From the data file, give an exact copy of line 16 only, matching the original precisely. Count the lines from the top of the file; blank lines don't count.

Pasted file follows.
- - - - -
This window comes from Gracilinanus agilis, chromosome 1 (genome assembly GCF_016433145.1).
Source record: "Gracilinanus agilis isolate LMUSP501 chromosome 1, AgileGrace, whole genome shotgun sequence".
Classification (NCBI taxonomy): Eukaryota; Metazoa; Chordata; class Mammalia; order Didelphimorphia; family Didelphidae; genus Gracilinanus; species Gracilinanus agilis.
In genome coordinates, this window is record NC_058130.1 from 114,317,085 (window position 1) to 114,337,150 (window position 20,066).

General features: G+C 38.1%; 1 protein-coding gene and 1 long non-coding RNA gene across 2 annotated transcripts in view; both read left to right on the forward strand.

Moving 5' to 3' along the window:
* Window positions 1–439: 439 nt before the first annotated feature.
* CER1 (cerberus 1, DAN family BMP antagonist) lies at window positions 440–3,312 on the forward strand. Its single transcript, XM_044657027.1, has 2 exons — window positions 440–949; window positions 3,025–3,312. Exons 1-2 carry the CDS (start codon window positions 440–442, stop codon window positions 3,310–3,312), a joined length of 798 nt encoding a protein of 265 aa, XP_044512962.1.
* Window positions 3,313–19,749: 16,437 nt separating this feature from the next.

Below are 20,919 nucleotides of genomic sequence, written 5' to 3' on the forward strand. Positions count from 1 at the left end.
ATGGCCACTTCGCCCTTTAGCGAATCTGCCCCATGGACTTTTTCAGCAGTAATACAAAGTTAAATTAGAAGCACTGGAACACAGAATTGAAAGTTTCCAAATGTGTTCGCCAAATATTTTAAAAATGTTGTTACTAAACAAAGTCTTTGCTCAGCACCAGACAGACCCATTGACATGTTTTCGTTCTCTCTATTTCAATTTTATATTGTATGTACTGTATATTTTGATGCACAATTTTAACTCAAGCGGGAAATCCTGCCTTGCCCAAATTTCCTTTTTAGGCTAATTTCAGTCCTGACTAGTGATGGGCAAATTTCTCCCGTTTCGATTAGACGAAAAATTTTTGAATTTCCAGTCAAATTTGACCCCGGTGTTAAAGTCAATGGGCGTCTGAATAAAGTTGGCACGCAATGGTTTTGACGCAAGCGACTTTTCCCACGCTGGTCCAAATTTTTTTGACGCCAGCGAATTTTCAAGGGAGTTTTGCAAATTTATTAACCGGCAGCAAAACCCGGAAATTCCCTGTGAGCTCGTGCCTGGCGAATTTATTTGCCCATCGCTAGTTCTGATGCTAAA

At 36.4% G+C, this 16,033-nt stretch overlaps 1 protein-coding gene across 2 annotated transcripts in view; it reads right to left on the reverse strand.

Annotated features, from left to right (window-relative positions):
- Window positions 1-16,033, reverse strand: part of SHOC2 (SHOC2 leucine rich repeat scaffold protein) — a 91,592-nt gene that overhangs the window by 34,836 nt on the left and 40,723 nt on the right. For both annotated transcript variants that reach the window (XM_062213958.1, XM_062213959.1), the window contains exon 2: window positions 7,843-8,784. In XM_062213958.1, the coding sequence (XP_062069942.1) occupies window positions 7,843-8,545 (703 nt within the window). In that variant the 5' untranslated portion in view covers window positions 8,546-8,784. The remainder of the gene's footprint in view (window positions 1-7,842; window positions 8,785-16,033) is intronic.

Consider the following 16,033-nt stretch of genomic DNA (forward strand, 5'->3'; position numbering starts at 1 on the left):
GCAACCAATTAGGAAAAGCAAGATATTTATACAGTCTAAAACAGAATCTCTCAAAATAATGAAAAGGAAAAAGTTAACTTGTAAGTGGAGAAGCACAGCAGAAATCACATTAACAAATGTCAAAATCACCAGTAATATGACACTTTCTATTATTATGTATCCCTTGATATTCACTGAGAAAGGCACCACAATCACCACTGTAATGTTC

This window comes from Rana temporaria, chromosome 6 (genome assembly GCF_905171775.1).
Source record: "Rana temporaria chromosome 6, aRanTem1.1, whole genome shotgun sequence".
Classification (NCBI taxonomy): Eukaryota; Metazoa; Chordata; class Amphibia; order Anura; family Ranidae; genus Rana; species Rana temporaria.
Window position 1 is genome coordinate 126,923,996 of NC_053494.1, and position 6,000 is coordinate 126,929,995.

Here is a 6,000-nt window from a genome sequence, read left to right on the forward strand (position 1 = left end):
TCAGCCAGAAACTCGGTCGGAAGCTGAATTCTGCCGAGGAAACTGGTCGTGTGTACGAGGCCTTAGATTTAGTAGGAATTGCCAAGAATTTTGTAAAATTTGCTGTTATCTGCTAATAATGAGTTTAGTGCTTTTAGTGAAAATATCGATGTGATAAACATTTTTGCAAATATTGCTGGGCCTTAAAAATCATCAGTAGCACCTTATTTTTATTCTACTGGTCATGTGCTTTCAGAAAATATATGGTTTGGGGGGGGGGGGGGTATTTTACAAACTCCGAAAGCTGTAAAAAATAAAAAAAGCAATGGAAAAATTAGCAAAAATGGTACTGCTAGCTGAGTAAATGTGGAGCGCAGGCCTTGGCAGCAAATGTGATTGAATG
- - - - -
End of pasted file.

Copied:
GCAACCAATTAGGAAAAGCAAGATATTTATACAGTCTAAAACAGAATCTCTCAAAATAATGAAAAGGAAAAAGTTAACTTGTAAGTGGAGAAGCACAGCAGAAATCACATTAACAAATGTCAAAATCACCAGTAATATGACACTTTCTATTATTATGTATCCCTTGATATTCACTGAGAAAGGCACCACAATCACCACTGTAATGTTC